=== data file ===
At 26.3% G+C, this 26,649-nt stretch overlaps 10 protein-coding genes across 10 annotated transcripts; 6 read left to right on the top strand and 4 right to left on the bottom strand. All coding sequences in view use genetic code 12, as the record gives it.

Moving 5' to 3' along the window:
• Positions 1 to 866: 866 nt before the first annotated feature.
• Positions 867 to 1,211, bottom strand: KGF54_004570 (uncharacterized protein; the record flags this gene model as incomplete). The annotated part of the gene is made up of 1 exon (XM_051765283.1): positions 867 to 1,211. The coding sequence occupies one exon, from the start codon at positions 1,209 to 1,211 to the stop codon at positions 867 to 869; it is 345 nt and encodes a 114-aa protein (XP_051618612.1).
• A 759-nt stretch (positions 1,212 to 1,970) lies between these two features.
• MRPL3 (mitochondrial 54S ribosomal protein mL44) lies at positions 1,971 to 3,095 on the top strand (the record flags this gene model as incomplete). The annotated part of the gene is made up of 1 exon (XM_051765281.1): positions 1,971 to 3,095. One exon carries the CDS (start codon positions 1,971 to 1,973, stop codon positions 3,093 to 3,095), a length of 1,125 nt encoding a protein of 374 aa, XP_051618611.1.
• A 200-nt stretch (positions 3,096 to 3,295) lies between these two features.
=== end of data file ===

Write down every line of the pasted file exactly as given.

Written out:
At 26.3% G+C, this 26,649-nt stretch overlaps 10 protein-coding genes across 10 annotated transcripts; 6 read left to right on the top strand and 4 right to left on the bottom strand. All coding sequences in view use genetic code 12, as the record gives it.

Moving 5' to 3' along the window:
• Positions 1 to 866: 866 nt before the first annotated feature.
• Positions 867 to 1,211, bottom strand: KGF54_004570 (uncharacterized protein; the record flags this gene model as incomplete). The annotated part of the gene is made up of 1 exon (XM_051765283.1): positions 867 to 1,211. The coding sequence occupies one exon, from the start codon at positions 1,209 to 1,211 to the stop codon at positions 867 to 869; it is 345 nt and encodes a 114-aa protein (XP_051618612.1).
• A 759-nt stretch (positions 1,212 to 1,970) lies between these two features.
• MRPL3 (mitochondrial 54S ribosomal protein mL44) lies at positions 1,971 to 3,095 on the top strand (the record flags this gene model as incomplete). The annotated part of the gene is made up of 1 exon (XM_051765281.1): positions 1,971 to 3,095. One exon carries the CDS (start codon positions 1,971 to 1,973, stop codon positions 3,093 to 3,095), a length of 1,125 nt encoding a protein of 374 aa, XP_051618611.1.
• A 200-nt stretch (positions 3,096 to 3,295) lies between these two features.